Optimized demand side management versus new renewable generation as a means of replacing retiring rotational generation

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University of New Brunswick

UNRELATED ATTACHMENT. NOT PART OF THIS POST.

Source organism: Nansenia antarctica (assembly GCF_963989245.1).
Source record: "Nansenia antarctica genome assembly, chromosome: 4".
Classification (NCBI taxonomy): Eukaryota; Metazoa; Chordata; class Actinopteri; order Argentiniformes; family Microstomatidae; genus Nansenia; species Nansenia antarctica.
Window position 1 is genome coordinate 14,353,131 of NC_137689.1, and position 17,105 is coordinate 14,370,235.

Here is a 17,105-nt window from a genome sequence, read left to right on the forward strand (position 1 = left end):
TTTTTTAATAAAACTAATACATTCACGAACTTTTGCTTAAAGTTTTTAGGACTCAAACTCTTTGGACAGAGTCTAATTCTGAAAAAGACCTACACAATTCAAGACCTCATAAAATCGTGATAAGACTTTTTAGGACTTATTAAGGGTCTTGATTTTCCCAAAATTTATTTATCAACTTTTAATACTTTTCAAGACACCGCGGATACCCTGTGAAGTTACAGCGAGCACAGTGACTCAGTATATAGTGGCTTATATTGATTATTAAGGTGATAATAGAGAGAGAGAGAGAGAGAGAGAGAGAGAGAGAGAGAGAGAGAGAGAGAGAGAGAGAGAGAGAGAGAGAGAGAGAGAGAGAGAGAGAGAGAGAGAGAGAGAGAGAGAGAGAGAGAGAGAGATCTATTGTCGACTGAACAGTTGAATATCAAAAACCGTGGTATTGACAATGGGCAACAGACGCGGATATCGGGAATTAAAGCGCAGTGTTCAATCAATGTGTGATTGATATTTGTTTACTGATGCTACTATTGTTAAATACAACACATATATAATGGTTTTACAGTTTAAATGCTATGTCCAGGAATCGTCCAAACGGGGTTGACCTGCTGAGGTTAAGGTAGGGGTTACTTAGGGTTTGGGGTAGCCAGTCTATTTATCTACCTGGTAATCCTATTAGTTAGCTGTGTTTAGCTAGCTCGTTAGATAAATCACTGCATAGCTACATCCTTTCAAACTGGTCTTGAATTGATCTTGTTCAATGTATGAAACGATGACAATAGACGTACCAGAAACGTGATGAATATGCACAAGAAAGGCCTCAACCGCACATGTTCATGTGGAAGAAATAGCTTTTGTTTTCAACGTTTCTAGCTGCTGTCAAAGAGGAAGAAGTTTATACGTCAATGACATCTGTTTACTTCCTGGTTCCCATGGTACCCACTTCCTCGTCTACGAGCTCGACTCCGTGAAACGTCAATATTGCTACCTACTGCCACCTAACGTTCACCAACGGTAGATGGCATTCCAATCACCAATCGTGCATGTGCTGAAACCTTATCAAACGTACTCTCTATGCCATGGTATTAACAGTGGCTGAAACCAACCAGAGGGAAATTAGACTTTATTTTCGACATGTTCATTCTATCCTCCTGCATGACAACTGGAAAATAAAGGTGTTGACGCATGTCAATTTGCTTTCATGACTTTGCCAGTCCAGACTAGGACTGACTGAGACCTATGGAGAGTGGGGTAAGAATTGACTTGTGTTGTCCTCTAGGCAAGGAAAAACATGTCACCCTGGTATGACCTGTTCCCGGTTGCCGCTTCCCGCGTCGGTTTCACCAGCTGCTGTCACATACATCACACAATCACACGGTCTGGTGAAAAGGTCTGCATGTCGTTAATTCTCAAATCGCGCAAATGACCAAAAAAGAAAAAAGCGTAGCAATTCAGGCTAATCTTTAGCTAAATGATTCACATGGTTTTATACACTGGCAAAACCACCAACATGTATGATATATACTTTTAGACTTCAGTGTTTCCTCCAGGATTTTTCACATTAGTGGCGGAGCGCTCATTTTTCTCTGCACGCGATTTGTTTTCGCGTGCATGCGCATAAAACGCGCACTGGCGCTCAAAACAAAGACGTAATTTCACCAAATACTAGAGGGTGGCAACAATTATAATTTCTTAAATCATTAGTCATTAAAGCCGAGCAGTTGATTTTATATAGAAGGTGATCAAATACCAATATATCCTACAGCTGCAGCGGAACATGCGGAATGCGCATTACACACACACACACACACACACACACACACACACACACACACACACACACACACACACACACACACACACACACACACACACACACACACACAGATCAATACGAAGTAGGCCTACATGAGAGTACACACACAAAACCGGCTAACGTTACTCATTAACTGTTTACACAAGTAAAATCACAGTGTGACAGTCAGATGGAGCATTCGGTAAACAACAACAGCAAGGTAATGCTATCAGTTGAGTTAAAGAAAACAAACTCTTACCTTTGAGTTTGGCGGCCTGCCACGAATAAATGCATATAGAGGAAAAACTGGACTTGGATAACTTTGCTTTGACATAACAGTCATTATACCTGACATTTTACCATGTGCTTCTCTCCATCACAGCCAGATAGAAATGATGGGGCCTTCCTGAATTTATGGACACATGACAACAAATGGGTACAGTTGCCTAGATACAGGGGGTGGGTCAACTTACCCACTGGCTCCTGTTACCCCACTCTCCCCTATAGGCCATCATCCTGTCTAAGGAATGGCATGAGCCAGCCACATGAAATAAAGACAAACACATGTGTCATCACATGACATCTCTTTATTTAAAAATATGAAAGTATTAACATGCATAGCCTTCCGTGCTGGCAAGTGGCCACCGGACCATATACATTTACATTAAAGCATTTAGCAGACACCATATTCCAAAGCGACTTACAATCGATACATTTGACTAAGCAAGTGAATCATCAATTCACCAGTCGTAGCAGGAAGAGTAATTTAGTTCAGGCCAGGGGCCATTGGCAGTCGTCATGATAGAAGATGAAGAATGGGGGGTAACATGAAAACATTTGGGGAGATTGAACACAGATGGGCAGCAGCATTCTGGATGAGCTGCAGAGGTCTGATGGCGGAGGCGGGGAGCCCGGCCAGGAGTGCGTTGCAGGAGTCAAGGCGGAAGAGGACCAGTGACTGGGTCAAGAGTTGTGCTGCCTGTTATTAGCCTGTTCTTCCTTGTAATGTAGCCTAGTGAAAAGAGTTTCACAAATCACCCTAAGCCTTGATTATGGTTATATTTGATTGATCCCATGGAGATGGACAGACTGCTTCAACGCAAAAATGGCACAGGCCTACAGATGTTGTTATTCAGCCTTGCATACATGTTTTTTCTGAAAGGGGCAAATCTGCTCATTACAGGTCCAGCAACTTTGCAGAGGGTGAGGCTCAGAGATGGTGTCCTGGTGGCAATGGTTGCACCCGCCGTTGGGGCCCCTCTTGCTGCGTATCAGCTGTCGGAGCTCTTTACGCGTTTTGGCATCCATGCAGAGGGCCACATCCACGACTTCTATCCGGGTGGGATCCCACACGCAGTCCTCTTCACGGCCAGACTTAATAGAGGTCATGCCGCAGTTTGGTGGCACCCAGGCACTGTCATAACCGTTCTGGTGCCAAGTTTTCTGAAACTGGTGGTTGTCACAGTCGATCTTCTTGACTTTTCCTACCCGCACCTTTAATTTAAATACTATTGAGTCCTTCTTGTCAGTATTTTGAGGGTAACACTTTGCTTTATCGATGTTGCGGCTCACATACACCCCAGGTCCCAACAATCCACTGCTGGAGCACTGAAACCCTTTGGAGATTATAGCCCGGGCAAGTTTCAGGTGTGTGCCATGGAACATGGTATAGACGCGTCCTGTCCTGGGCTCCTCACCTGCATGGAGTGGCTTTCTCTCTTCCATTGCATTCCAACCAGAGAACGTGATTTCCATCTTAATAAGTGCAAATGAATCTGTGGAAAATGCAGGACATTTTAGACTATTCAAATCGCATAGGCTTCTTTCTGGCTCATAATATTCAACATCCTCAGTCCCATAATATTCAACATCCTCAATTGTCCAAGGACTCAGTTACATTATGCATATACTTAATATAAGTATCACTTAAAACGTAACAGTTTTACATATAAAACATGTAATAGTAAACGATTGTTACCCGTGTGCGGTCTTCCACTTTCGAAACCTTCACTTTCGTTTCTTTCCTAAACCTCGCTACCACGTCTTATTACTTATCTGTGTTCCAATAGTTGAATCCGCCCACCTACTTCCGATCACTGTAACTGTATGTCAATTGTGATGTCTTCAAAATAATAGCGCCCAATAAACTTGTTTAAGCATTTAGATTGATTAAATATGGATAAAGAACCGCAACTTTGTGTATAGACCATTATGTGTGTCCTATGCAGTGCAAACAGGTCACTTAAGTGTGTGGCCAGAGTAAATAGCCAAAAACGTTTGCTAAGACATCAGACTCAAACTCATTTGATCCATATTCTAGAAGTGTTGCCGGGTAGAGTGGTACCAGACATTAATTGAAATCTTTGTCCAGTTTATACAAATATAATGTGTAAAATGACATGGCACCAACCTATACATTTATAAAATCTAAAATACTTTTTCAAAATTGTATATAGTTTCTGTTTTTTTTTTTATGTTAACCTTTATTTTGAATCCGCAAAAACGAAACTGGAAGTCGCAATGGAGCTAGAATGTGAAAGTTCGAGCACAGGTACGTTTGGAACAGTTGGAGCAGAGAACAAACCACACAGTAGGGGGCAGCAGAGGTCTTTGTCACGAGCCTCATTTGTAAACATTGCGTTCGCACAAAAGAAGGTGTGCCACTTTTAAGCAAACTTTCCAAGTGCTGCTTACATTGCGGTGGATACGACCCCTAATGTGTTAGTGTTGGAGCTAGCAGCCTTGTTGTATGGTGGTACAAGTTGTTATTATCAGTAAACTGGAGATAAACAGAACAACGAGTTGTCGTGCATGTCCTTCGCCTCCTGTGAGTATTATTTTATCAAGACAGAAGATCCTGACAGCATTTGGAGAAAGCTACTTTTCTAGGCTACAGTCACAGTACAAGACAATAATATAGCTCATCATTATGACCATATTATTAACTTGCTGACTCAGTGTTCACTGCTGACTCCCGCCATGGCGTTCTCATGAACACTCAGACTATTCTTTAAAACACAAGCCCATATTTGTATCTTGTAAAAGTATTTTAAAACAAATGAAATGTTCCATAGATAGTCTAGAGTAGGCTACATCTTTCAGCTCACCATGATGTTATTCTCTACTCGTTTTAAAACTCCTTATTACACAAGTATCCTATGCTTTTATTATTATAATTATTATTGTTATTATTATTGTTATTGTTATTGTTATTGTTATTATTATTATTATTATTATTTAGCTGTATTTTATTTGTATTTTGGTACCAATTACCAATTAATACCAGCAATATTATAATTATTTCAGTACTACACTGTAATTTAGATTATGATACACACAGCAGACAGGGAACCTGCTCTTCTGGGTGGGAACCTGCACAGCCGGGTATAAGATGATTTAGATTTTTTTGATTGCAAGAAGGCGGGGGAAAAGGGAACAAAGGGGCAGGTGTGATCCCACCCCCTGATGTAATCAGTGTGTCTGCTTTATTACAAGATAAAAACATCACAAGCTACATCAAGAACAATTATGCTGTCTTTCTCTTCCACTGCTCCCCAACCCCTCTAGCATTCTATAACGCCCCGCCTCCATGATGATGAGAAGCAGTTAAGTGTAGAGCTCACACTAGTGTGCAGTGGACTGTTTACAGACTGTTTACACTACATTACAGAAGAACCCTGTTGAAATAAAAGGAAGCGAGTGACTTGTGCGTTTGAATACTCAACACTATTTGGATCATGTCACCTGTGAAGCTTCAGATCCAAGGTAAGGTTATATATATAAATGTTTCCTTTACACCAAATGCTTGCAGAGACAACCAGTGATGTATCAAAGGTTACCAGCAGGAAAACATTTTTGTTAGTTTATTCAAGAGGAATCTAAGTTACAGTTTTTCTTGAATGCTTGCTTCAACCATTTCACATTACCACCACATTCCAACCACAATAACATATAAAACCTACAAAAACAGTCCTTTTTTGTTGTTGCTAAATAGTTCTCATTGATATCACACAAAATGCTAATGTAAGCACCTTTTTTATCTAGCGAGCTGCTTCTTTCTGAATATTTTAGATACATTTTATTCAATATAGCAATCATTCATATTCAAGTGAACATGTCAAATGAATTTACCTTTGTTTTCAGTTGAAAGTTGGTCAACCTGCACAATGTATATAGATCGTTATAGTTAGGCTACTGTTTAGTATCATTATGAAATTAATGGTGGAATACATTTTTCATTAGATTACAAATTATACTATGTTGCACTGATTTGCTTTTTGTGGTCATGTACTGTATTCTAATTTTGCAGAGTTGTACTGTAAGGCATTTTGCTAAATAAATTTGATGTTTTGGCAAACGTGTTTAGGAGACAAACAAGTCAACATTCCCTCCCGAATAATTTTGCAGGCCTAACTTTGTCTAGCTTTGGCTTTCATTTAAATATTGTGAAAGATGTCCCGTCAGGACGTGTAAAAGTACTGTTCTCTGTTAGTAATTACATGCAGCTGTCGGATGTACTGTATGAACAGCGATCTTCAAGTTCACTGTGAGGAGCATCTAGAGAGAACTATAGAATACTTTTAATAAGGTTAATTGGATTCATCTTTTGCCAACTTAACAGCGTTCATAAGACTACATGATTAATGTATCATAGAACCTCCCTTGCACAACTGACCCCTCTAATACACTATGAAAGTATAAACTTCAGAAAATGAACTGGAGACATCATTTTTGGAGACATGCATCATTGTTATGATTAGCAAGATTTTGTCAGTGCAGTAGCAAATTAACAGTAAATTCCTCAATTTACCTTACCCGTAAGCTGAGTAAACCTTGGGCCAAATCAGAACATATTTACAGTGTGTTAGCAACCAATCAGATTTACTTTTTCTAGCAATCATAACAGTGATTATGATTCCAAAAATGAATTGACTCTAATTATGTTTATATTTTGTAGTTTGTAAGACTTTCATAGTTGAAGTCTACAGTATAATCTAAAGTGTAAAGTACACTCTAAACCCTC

Power systems must work continuously to match the generation and the load every second of every hour. Utilities sometimes act in the short term to vary the load for control purposes, and this is called Demand Response. To maintain the balance between supply and demand in the longer term several energy efficient activities, called Demand Side Management (DSM) strategies, are being adopted worldwide. These programs are implemented within the service area of any utility to promote reduced energy consumption especially during peak hours or emergencies and to smoothen the load profile. It improves the performance of the grid by changing the electricity consumption pattern, time of usage, and conditions of immediate demand. This study has analysed the possibility of Demand Side Management as an alternate replacement of retiring conventional rotational units compared with renewable generation. The study is based in the context of Barbados Light and Power Company’s service area. The scenario is such that the existing Heavy Fuel Oil (HFO) type rotational generators are being retired in the near future and there is a need to compensate for this loss of generation. This thesis compares optimized Demand Side Management opportunities or measures with renewable generation, especially central PV and wind, for the replacement of retiring conventional generating units. A linear optimization model has been developed to calculate the cheapest combination among the available DSM opportunities utilizing the software “What’s Best” Version 17, a product of LINDO. Additionally, a sensitivity analysis has been performed to analyse the possibility of DSM in focused end-use intervention. The cost comparison of DSM versus renewables shows the possibility of implementing DSM at a lower cost under many different generator replacement scenarios.